“Silver Sparrow” by Tayari Jone: “Only lying to people we love”.

Silver Sparrow by [Jones, Tayari]

“My father, James Witherspoon, is a bigamist”. So does narrator Dana hook us into this drama set in African American Atlanta. From early childhood, Dana knows that James has another wife called Laverne, and a daughter Chaurisse, but what lasting damage is done to a five-year-old when told not only that she must not tell other people this, but that she, Dana, is “the one that’s the secret”? Wanting the best for her daughter, resentful that she always comes second as regards receiving her father’s attention and the material benefits he can provide, Dana’s mother Gwendolin seems blind to the additional damage caued by taking Dana on stalking expeditions, to spy on the favoured “first” family. The pair may draw some satisfaction from seeing that Laverne and Chaurisse seem less beautiful and intelligent than their counterparts, but cannot know that, despite their apparent blissful ignorance of James’ deception, they too have their own sorrows.

Rising above the underlying sadness, there are many amusing situations and a humorous tone to the writing, which gets away with the risky device of introducing past conversations involvng third parties into the first person narrative. With a gift for storytelling and strong dialogues, Tayari Jones enables us to empathise with all the characters to some degree. Somewhat belittled by Dana and Gwendolin in the first part, Chaurisse and Laverne come into their own as much more rounded and positive, generous, competent characters in the second half, when Charisse takes over the narrative. Although James rarely appears more than weak, wanting to have his cake and eat it, and exploiting the love of those close to him, the complex tie which binds him to Charisse is also gradually revealed. The psychological drama of the relationship between his two families is further compounded by the strongest bond of all, his friendship from childhood with dependable “Uncle Raleigh”, always on hand to help him maintain his double life, while managing to be the man that both Charisse and Gwendolin sometimes think they probably should have married. The question is, what will happen if the precarious equilibrium which James and Raleigh have managed to construct is ever upset by Laverne and Charisse discovering the truth?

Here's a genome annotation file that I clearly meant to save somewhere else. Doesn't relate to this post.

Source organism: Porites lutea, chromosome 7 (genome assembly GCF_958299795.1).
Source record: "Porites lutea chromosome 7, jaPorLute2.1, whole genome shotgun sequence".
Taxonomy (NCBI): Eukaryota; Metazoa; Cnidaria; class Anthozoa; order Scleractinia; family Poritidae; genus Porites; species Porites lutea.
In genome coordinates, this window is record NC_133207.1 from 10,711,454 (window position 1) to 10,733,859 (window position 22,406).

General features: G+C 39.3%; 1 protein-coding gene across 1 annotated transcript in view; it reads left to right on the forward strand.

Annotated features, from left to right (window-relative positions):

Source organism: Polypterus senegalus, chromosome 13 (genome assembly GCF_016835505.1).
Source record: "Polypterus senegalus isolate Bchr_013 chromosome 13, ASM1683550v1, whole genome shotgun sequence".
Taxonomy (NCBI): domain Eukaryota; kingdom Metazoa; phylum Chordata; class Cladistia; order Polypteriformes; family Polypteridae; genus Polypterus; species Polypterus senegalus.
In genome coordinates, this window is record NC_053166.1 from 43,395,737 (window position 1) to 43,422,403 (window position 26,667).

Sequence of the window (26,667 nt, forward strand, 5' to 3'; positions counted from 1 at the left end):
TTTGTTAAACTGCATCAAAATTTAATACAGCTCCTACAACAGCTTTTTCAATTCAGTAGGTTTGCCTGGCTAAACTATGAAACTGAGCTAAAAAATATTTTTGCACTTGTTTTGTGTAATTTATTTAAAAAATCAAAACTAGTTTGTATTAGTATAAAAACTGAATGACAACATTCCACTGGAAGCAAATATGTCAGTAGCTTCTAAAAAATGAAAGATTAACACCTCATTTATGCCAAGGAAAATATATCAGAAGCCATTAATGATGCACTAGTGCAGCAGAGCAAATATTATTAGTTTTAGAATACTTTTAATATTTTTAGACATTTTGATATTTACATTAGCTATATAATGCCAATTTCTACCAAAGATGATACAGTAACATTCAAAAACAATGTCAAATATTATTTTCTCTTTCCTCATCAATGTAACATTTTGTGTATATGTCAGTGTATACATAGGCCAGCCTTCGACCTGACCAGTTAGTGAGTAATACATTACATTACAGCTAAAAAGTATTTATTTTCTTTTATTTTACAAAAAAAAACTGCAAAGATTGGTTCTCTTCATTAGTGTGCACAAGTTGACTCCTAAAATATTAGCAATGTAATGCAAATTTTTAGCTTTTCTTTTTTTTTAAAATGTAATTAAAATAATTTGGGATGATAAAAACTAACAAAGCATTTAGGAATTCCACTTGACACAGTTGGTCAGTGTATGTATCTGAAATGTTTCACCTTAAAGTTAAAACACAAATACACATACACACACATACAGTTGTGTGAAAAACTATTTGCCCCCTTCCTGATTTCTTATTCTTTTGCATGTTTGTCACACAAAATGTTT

This novel also rings true in its vivid insight into life for black Americans only a step or two on from segregation and inequality, yet also with their own internal social pecking order. One of Charisse’s main regrets over having to leave school early is the loss of her books – second-hand, battered copies handed down by white kids, filled with their notes which her mother painstakingly erases where possible. Raleigh’s light skin, the result of his mother being raped whilst working nights for a white family, mean that he is not quite accepted by either community. James has chosen the role of self-employed chauffeur for its sense of freedom, in control at the wheel. Dana’s seemingly independent-minded friend Ronalda asks her at one point if she really wants to go to the sought-after mixed Holyoke College, where she will know for the first time “what it feels like to be black” and so on.

In this society, boys are definitely more highly prized than girls, one reason why Gwendolin prays fervently that her rival Charisse will not give birth to a son. Generally, boys are shown as more indulged, less responsible than the girls who seem to end up doing the hard graft to provide for their children. The preoccupation with hair, the grim straightening with chemicals versus the easier option of weaves and wigs is also a recurring theme in black female writing, such as Adichie’s “Americana”.

Having also read An American Marriage, I find Tayari Jones an excellent writer, who makes some powerful points without falling into the traps of melodrama or sentimental happy endings. You can read this on two levels: an absorbing exploration of the effects of bigamy or a deeper portrayal of what it means to be a black American.

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